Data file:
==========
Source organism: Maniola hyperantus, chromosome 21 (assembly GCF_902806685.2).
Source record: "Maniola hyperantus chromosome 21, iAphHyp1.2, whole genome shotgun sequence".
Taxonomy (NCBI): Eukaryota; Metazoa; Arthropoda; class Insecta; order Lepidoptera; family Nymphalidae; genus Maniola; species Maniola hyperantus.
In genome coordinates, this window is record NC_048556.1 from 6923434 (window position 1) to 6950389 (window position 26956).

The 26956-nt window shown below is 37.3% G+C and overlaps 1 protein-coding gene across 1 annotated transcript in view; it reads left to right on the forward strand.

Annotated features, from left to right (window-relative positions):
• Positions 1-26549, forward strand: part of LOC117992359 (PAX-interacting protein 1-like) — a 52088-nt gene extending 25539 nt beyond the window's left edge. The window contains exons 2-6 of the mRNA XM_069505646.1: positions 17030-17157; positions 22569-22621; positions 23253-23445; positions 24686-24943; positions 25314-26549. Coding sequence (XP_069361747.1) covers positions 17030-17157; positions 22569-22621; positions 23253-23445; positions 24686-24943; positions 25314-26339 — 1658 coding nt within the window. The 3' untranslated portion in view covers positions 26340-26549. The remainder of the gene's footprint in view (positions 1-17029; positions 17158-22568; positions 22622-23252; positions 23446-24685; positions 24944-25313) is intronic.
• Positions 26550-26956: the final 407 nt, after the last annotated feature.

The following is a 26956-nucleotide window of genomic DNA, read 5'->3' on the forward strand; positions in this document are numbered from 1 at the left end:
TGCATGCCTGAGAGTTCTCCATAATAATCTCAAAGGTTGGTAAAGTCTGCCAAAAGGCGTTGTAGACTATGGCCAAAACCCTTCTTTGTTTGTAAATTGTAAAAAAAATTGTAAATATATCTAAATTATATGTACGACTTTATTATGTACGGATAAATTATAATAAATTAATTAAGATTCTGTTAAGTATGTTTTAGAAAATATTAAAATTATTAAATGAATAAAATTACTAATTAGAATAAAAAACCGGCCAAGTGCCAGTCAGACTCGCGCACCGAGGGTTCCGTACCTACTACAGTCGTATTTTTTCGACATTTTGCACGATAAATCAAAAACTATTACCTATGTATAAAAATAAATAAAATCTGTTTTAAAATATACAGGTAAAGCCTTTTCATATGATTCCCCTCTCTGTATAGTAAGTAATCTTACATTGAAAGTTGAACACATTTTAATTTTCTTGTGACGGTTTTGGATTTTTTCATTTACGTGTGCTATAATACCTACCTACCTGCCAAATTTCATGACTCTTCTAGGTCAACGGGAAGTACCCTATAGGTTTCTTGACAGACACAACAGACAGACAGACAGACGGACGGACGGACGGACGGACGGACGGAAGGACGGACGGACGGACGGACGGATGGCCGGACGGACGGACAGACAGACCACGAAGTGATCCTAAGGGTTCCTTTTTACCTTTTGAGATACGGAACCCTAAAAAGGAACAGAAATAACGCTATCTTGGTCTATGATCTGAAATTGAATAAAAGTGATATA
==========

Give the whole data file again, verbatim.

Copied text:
Source organism: Maniola hyperantus, chromosome 21 (assembly GCF_902806685.2).
Source record: "Maniola hyperantus chromosome 21, iAphHyp1.2, whole genome shotgun sequence".
Taxonomy (NCBI): Eukaryota; Metazoa; Arthropoda; class Insecta; order Lepidoptera; family Nymphalidae; genus Maniola; species Maniola hyperantus.
In genome coordinates, this window is record NC_048556.1 from 6923434 (window position 1) to 6950389 (window position 26956).

The 26956-nt window shown below is 37.3% G+C and overlaps 1 protein-coding gene across 1 annotated transcript in view; it reads left to right on the forward strand.

Annotated features, from left to right (window-relative positions):
• Positions 1-26549, forward strand: part of LOC117992359 (PAX-interacting protein 1-like) — a 52088-nt gene extending 25539 nt beyond the window's left edge. The window contains exons 2-6 of the mRNA XM_069505646.1: positions 17030-17157; positions 22569-22621; positions 23253-23445; positions 24686-24943; positions 25314-26549. Coding sequence (XP_069361747.1) covers positions 17030-17157; positions 22569-22621; positions 23253-23445; positions 24686-24943; positions 25314-26339 — 1658 coding nt within the window. The 3' untranslated portion in view covers positions 26340-26549. The remainder of the gene's footprint in view (positions 1-17029; positions 17158-22568; positions 22622-23252; positions 23446-24685; positions 24944-25313) is intronic.
• Positions 26550-26956: the final 407 nt, after the last annotated feature.

The following is a 26956-nucleotide window of genomic DNA, read 5'->3' on the forward strand; positions in this document are numbered from 1 at the left end:
TGCATGCCTGAGAGTTCTCCATAATAATCTCAAAGGTTGGTAAAGTCTGCCAAAAGGCGTTGTAGACTATGGCCAAAACCCTTCTTTGTTTGTAAATTGTAAAAAAAATTGTAAATATATCTAAATTATATGTACGACTTTATTATGTACGGATAAATTATAATAAATTAATTAAGATTCTGTTAAGTATGTTTTAGAAAATATTAAAATTATTAAATGAATAAAATTACTAATTAGAATAAAAAACCGGCCAAGTGCCAGTCAGACTCGCGCACCGAGGGTTCCGTACCTACTACAGTCGTATTTTTTCGACATTTTGCACGATAAATCAAAAACTATTACCTATGTATAAAAATAAATAAAATCTGTTTTAAAATATACAGGTAAAGCCTTTTCATATGATTCCCCTCTCTGTATAGTAAGTAATCTTACATTGAAAGTTGAACACATTTTAATTTTCTTGTGACGGTTTTGGATTTTTTCATTTACGTGTGCTATAATACCTACCTACCTGCCAAATTTCATGACTCTTCTAGGTCAACGGGAAGTACCCTATAGGTTTCTTGACAGACACAACAGACAGACAGACAGACGGACGGACGGACGGACGGACGGACGGAAGGACGGACGGACGGACGGACGGATGGCCGGACGGACGGACAGACAGACCACGAAGTGATCCTAAGGGTTCCTTTTTACCTTTTGAGATACGGAACCCTAAAAAGGAACAGAAATAACGCTATCTTGGTCTATGATCTGAAATTGAATAAAAGTGATATA